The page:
The Yukon remains one of the least populated parts of North America. Those who live here are true sourdoughs, capable of surviving the cabin fever that comes from six months of below freezing temperatures and just a handful of daylight hours. It is said the Yukon attracts artists, adventurers, poets and drinkers. It’s also a great place to experience dog mushing…
Evidence of human settlement in the Yukon dates back some 25,000 – 40,000 years, with coastal Tlingits trading with the interior First Nations people. European settlers came in the early 1900s in search of the lucrative fur trade. One of just three Canadian territories, it became a separate territory in 1898. The Klondike Gold Rush also peaked in 1998 after the discovery of gold by Skookum Jim Mason in Bonanza Creek, encouraging a rag tag army of miners, thieves, prostitutes and would-be entrepreneurs to make their way north, through wild, mountainous and snowy terrain in search of fast fortunes.
A turbulent and treacherous stretch of water, the Yukon River, is the lifeblood of the territory and major route between its two largest cities of Whitehorse and Dawson City.
Yet today, as we board our riverboat, the Shakat, the Yukon looks peaceful and serene. We are on the first day of a five-day great river journey to Lake Labarge. We settle in for the short and scenic trip up river and pass many locals canoeing close to shore, a precaution against sudden wind changes and the very real chance of being upended in the icy depths of the lake.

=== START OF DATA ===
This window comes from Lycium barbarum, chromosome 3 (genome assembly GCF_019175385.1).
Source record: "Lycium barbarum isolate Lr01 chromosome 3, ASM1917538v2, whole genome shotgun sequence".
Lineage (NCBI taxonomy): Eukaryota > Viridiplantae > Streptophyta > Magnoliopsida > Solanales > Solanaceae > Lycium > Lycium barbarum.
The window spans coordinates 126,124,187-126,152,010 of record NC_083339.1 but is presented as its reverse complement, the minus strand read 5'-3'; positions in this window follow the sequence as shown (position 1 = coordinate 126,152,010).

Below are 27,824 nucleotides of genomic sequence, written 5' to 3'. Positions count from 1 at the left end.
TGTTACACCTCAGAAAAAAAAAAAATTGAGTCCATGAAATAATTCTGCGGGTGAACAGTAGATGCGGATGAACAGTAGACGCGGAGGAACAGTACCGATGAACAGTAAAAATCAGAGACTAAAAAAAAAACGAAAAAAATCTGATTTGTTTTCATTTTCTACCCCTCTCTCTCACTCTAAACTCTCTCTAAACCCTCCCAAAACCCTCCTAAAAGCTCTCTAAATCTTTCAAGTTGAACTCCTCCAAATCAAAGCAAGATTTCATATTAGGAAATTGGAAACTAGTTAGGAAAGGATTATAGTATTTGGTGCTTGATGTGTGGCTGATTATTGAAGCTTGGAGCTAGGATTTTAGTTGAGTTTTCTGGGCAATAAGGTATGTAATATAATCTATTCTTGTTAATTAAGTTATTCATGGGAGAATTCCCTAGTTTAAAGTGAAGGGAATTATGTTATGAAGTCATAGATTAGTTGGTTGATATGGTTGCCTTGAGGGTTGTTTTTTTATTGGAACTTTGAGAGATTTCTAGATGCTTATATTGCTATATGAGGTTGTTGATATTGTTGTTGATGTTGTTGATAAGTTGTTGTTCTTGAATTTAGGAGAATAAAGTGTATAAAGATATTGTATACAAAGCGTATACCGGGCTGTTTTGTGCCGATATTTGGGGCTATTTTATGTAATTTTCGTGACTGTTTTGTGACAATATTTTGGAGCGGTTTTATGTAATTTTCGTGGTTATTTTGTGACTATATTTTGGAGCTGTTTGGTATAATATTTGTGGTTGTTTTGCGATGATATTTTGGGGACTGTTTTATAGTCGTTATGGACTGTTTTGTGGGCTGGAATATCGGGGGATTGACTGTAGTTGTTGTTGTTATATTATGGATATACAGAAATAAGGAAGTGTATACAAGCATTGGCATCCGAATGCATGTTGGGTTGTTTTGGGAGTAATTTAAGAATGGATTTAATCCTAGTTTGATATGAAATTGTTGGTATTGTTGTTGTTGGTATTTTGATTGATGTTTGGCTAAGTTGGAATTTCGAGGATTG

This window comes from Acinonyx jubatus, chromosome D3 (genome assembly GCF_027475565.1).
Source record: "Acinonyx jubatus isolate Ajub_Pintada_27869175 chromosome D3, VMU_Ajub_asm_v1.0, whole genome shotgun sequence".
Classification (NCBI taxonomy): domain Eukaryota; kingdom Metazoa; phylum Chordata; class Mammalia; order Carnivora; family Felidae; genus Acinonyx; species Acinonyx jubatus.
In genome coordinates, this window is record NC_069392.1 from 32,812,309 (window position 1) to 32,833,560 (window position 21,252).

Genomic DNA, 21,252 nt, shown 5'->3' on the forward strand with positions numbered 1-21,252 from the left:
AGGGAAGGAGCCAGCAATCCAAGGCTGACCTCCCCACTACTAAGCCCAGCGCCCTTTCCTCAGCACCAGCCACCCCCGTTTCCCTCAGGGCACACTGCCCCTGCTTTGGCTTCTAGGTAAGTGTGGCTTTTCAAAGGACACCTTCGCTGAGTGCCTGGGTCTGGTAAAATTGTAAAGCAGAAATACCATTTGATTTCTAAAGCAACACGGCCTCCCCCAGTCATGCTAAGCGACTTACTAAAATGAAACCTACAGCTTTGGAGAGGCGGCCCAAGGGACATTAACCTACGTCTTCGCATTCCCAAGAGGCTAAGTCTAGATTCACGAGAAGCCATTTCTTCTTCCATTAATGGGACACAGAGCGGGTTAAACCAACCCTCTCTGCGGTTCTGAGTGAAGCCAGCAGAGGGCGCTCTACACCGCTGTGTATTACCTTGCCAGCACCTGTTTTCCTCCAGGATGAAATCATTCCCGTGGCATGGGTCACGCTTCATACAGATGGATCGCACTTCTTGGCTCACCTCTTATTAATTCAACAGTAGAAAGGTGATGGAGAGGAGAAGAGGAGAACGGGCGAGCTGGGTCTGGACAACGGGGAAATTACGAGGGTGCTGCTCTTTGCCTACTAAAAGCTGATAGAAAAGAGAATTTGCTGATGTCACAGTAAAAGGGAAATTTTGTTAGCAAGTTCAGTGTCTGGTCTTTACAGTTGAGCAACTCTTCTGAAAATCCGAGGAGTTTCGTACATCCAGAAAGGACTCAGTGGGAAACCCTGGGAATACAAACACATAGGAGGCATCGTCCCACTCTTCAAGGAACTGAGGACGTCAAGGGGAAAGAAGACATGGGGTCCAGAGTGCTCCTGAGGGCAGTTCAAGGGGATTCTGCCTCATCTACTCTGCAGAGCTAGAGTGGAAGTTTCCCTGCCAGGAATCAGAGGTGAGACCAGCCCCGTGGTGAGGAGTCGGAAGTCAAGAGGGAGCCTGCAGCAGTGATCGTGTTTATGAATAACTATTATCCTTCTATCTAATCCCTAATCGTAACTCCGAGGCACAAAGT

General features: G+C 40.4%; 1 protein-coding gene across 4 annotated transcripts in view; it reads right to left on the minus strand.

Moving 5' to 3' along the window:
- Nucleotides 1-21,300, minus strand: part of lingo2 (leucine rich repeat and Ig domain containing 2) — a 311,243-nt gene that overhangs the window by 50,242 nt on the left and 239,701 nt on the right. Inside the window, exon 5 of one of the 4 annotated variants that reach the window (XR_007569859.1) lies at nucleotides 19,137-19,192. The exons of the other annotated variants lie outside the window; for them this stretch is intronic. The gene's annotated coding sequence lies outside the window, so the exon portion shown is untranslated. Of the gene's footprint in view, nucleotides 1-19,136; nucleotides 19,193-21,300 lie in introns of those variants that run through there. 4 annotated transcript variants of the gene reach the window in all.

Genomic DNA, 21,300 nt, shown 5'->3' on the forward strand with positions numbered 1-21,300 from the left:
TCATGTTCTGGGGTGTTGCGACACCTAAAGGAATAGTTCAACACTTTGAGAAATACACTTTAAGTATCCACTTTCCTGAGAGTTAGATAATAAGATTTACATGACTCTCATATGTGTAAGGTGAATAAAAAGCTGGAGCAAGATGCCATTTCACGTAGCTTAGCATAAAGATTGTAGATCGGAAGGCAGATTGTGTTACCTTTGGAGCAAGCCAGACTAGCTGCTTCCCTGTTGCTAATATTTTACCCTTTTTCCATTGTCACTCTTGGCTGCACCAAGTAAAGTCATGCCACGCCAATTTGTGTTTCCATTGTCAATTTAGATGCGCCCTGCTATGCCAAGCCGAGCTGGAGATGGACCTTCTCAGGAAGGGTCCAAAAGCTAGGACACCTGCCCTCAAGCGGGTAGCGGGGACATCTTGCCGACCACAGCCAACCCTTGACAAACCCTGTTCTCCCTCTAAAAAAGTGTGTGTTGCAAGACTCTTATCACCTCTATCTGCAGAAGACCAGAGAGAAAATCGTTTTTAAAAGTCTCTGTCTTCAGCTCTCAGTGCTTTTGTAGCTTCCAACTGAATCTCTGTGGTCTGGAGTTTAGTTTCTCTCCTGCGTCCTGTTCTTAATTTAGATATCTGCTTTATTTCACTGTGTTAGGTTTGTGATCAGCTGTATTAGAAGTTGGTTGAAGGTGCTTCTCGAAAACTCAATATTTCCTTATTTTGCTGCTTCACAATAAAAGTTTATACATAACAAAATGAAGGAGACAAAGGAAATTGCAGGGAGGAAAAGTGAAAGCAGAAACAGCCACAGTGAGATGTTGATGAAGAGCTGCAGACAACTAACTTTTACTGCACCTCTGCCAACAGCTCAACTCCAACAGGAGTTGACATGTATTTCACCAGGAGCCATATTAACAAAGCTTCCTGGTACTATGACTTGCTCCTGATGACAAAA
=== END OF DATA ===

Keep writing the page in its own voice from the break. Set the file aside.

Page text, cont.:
We make just one stop on the way to our accomodation at Upper Labarge Lodge, a visit to watch local First Nations elders teaching younger ones the finer points of making a canoe.
We arrive at the lodge mid afternoon and after a quick break, head for the canoes. Our trusty guide, Christian, offers a safety and paddling briefing and then we’re off, gliding across the silky waters of Lake Labarge in the golden afternoon light, disturbing ducks and plover as we shout with laughter when our canoes do crazy circles due to our poor paddling skills.
Later that night, after a meal of local produce and fresh caught fish, we sit on the deck and listen to the sounds of silence, occasionally punctuated by vague and distant crashing in the woods – is that a bear? The more adventurous are in and out of the hot tub followed by a quick dip in the icy waters of the lake. The rest of us are content to simply be.
Our next day is a treat for young and old as we head back down the lake to Cathers Wilderness Adventures where Ned, Ma and daughter Jennine share their decades of knowledge of the fine art of dog mushing. Both Ned and Jeninne are veterans of the 1000-mile Yukon Quest Sled Dog Race.
The Cathers’ log cabin can only be reached by water. They’ve lived here for 26 years, along with about 30 huskies. Jeninne takes us down the meet the dogs, then we are instructed how to attach their leads and back packs in preparation for a mountain hike and picnic. Today’s walk is relatively easy and offers a hint of the attractions the five or seven-day rides that the Cathers offer to those keen to try a longer dog-sledding adventure. I make a mental note to return in winter and experience this unique form of travel through remote and icy terrain.